1. An oblique direction; a line or direction including from a horizontal line or direction; also, sometimes, an inclination, as of one line or surface to another.
2. Any ground whose surface forms an angle with the plane of the horizon.
buildings the summit and slope of a hill. --Macaulay.
Under the slopes of Pisgah. --Deut. iv. 49. (Rev. Ver.).
3. The part of a continent descending toward, and draining to, a particular ocean; as, the Pacific slope.
Note: ☞ A slope, considered as descending, is a declivity; considered as ascending, an acclivity.
Slope of a plane Geom., the direction of the plane; as, parallel planes have the same slope.
Slope, a. Sloping. “Down the slope hills.”
A bank not steep, but gently slope. --Bacon.
Slope, adv. In a sloping manner. [Obs.]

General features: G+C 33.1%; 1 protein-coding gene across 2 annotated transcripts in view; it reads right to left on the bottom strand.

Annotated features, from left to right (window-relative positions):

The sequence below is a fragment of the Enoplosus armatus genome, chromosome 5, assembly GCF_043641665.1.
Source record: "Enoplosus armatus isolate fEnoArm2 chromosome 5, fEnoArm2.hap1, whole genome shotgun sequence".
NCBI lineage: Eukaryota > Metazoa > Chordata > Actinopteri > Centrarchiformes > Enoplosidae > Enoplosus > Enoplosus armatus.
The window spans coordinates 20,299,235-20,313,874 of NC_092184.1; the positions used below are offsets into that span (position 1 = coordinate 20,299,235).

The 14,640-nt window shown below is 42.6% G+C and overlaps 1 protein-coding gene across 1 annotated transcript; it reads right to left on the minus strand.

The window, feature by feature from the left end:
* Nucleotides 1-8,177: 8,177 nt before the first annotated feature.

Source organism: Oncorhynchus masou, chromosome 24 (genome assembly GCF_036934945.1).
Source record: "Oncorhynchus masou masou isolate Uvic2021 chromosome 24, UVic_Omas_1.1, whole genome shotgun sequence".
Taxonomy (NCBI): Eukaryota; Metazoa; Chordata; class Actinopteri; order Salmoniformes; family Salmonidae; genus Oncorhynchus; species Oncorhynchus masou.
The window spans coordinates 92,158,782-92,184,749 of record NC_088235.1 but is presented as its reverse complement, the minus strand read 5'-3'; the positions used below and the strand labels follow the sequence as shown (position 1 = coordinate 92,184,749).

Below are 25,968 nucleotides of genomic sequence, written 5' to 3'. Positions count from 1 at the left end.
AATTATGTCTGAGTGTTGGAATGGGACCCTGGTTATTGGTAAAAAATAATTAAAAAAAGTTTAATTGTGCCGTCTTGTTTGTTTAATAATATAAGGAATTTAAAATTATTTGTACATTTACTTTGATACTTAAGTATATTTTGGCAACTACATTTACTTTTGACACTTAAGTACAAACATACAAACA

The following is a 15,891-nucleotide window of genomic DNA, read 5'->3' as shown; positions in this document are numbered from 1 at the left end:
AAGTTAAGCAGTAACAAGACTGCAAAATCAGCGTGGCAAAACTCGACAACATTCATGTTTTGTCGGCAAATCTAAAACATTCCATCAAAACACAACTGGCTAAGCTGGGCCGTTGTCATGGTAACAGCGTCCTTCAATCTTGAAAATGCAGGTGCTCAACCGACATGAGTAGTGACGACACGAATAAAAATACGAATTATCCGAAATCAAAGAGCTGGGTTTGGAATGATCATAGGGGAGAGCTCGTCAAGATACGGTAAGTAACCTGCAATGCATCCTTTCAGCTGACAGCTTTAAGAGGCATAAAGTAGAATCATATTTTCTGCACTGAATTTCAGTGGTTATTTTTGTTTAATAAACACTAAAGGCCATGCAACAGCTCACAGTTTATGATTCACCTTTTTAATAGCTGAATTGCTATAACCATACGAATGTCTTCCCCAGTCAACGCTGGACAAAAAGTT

Slope, v. t. [imp. & p. p. Sloped p. pr. & vb. n. Sloping.] To form with a slope; to give an oblique or slanting direction to; to direct obliquely; to incline; to slant; as, to slope the ground in a garden; to slope a piece of cloth in cutting a garment.
Slope, v. i.
1. To take an oblique direction; to be at an angle with the plane of the horizon; to incline; as, the ground slopes.
2. To depart; to disappear suddenly. [Slang]
n 1: an elevated geological formation; "he climbed the steep
slope"; "the house was built on the side of the
mountain" [syn: incline, side]
2: the property possessed by a line or surface that departs
from the horizontal; "a five-degree gradient" [syn: gradient]
v : be at an angle; "The terrain sloped down" [syn: incline, pitch]